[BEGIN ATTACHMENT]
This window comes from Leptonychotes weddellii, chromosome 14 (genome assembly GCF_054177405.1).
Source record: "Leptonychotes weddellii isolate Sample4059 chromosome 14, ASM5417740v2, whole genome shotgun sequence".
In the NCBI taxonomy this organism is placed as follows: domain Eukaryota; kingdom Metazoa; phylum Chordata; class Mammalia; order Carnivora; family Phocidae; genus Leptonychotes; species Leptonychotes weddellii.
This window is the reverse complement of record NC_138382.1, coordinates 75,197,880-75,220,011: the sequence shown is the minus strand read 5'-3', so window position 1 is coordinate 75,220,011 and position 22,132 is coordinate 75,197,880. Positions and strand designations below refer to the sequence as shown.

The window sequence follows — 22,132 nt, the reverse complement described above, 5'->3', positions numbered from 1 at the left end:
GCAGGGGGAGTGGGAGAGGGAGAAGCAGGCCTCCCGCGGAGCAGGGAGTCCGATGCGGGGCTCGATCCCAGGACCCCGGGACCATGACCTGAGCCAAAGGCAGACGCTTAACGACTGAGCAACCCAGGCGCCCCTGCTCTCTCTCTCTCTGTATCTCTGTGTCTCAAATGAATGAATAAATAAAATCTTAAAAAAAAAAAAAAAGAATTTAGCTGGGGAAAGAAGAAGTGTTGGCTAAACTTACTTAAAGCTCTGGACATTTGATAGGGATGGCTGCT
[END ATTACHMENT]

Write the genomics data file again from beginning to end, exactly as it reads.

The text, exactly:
This window comes from Leptonychotes weddellii, chromosome 14 (genome assembly GCF_054177405.1).
Source record: "Leptonychotes weddellii isolate Sample4059 chromosome 14, ASM5417740v2, whole genome shotgun sequence".
In the NCBI taxonomy this organism is placed as follows: domain Eukaryota; kingdom Metazoa; phylum Chordata; class Mammalia; order Carnivora; family Phocidae; genus Leptonychotes; species Leptonychotes weddellii.
This window is the reverse complement of record NC_138382.1, coordinates 75,197,880-75,220,011: the sequence shown is the minus strand read 5'-3', so window position 1 is coordinate 75,220,011 and position 22,132 is coordinate 75,197,880. Positions and strand designations below refer to the sequence as shown.

The window sequence follows — 22,132 nt, the reverse complement described above, 5'->3', positions numbered from 1 at the left end:
GCAGGGGGAGTGGGAGAGGGAGAAGCAGGCCTCCCGCGGAGCAGGGAGTCCGATGCGGGGCTCGATCCCAGGACCCCGGGACCATGACCTGAGCCAAAGGCAGACGCTTAACGACTGAGCAACCCAGGCGCCCCTGCTCTCTCTCTCTCTGTATCTCTGTGTCTCAAATGAATGAATAAATAAAATCTTAAAAAAAAAAAAAAAGAATTTAGCTGGGGAAAGAAGAAGTGTTGGCTAAACTTACTTAAAGCTCTGGACATTTGATAGGGATGGCTGCT